Boise State Football

Boise State QB recruits expected to hit the ground running

The Boise State football team's two incoming quarterbacks will be asked to take a different approach than most previous recruits at that position.

Because the Broncos only have two returning scholarship quarterbacks, offensive coordinator Bryan Harsin wants Joe Southwick of California and Mike Tamburo of Georgia to come to fall camp ready to compete for the third-string job.

Southwick and Tamburo signed letters of intent Wednesday.

"They're going to be coming in here and probably have more on their plates than we've had with our young quarterbacks in the past," Harsin said, "and I think they understand that and I think that was an exciting part for them, too."

Sophomore Kellen Moore, the WAC Freshman of the Year, is the returning starter. Junior Mike Coughlin, who has seen spot action over the past two seasons, is the backup. Redshirt freshman walk-on Drew Hawkins also returns.

The Broncos' depth took a hit when Nick Lomax, who would have been a senior this year, transferred before the 2008 season. That's why they signed two quarterbacks for the first time since Jared Zabransky and Legedu Naanee in 2002.

Quarterback, in fact, was coach Chris Petersen's No. 1 priority for this class.

"That's hard to get two guys in that same class," Petersen said. "We feel very good about both those kids."

Southwick and Tamburo bring a different element to the position. Southwick (6-foot-2, 185 pounds) is a pocket passer, but he also is a dangerous scrambler with good athleticism. The speedy Tamburo (6-0, 195) operated an offense that used rollout pass plays because he was always a threat to run.

Both will be developed within the structure of the offense, Harsin said.

"We need them to be able to throw the football," Harsin said. " Once you develop them to where they can run your system, then you start playing to their strengths."


Special teams coach Jeff Choate told Petersen when he was hired in 2006 that he would prefer to coach defense someday. This year, Petersen has obliged.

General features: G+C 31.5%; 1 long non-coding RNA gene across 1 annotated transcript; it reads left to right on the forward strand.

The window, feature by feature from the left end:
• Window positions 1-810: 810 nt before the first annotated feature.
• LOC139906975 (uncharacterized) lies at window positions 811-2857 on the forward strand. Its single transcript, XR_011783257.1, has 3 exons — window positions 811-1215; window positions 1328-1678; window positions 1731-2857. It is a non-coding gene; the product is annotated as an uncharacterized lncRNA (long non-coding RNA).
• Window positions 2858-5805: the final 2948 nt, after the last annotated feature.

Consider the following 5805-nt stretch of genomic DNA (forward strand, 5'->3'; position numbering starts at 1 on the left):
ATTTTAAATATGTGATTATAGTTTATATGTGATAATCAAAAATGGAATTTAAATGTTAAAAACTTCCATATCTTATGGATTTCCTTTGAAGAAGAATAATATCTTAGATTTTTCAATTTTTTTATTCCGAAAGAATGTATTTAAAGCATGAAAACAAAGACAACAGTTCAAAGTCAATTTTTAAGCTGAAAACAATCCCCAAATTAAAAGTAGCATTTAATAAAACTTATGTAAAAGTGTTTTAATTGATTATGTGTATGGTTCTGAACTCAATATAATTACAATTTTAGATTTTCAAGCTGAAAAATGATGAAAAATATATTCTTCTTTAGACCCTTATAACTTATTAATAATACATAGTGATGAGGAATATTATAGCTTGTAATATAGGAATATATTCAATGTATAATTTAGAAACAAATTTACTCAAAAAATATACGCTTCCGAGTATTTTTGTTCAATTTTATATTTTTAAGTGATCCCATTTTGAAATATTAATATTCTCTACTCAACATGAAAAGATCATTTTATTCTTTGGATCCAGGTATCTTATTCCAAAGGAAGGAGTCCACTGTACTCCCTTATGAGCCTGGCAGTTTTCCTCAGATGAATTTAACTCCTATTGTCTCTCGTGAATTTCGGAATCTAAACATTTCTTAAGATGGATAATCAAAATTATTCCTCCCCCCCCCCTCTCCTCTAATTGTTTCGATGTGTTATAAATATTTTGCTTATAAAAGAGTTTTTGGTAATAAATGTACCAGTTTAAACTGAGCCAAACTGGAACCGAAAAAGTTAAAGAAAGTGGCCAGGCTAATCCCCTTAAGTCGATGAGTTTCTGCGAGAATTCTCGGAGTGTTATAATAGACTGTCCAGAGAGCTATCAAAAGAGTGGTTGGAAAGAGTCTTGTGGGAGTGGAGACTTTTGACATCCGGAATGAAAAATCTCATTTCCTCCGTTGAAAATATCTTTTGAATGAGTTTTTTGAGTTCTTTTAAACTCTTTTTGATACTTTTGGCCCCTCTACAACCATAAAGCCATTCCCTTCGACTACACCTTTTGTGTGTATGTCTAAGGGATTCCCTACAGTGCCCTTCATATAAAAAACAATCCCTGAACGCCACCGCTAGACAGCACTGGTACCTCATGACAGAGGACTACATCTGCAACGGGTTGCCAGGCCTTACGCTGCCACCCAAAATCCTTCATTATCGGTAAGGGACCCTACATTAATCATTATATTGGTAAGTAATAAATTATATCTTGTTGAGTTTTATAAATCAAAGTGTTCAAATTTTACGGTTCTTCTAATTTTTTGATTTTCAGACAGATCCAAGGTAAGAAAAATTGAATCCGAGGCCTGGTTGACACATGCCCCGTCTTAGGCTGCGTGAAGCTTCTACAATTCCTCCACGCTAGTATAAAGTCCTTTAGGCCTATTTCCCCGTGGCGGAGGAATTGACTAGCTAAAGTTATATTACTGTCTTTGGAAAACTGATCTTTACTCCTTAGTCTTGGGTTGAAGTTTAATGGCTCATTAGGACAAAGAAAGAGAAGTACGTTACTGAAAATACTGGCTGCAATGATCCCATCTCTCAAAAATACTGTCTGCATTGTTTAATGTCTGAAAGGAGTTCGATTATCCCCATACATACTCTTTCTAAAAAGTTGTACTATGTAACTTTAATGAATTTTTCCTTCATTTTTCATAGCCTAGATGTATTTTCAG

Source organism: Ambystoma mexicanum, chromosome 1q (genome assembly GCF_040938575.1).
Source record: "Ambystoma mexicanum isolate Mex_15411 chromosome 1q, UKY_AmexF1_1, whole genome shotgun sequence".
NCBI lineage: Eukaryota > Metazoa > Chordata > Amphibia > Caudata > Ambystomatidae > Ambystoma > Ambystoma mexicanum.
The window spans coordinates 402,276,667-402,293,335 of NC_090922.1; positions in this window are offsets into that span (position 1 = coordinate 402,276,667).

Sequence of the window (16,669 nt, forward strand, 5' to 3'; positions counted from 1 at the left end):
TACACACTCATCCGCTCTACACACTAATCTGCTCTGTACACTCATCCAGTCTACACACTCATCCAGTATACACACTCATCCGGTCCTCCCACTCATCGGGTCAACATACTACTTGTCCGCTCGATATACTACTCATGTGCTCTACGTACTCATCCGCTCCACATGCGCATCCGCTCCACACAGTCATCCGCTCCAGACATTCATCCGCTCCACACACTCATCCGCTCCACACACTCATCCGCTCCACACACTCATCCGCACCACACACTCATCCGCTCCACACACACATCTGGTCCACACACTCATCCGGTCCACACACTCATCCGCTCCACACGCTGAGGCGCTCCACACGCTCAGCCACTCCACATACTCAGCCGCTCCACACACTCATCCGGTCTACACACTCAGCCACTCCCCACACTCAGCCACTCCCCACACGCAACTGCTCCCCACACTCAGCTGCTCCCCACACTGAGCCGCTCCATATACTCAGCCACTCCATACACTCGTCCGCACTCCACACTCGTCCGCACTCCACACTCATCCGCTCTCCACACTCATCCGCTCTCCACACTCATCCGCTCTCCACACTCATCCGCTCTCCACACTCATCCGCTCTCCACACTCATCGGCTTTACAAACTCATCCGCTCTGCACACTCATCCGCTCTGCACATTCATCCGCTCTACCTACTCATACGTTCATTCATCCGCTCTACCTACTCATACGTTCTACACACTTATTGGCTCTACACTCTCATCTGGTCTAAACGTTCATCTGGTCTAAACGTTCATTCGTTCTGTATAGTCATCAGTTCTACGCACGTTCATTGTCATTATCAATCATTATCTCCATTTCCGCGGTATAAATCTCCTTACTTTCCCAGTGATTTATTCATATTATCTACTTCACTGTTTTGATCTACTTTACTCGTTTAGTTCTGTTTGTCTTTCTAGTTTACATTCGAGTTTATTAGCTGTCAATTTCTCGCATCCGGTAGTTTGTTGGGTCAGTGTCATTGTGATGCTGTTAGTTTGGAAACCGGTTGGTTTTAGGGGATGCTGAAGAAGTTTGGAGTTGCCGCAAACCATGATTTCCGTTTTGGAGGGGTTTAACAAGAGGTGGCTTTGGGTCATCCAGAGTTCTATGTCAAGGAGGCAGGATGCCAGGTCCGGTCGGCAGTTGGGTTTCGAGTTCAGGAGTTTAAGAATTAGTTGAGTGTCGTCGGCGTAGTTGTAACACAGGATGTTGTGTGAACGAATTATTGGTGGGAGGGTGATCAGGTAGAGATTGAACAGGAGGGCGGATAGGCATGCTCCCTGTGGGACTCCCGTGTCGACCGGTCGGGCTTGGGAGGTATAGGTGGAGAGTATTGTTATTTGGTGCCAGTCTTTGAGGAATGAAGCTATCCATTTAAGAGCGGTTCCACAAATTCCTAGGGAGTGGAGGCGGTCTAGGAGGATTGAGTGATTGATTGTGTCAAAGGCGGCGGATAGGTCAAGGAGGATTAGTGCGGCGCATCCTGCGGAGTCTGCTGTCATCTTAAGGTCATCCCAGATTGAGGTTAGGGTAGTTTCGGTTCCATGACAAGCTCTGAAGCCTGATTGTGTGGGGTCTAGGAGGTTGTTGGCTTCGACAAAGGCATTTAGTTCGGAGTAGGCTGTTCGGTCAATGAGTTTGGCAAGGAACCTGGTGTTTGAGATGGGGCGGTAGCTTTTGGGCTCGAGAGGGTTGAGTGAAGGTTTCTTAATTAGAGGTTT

Choate moved from running backs to linebackers in the staff shake-up announced by Petersen earlier this week. Choate played linebacker in college and was a defensive coach before coming to Boise State.

Choate replaces Viliami Tuivai, who becomes the director of football operations - a non-coaching administrative position - after three years with the linebackers.

"The bottom line is, this is who I am," Choate said. "If I was to describe my personality and what position fits best, this is it."

The job also is better for Choate's career, since he had no aspirations on the offensive side.

"I never saw myself as calling offensive plays," Choate said. "That's not who I am. That's not my drive. But I would like to maybe get back on the defensive side where that could present an opportunity to me down the road, so I really appreciate the opportunity to do this."

Keith Bhonapha, the DFO the past three years, replaced Choate with the running backs. Bhonapha, who was a graduate assistant after his playing days ended at Hawaii, wasn't even thinking about a return to coaching when Petersen approached him.

"It was something I wasn't expecting for him to come up to me and say," Bhonapha said. " This is a great opportunity for me."

Bhonapha has turned down other chances to get back into coaching, he said. He was intrigued by the chance to learn under Petersen and Harsin.

He started trying to figure out the complex offense in mid-January.

"I've been meeting with somebody every day," he said. "Just with how enormous the offense is, I'll still be learning during spring ball."

Spring ball opens March 9.


The Broncos' next recruiting class will be sparse. The team only has five seniors, including fullback Andy Silsby, a walk-on from Bishop Kelly High who has been awarded a scholarship.

The Broncos also might leave a couple scholarships open so they have some additional room for next year's recruits.

"We have a real interesting dilemma next year with five seniors," Petersen said. "You don't want a class of five."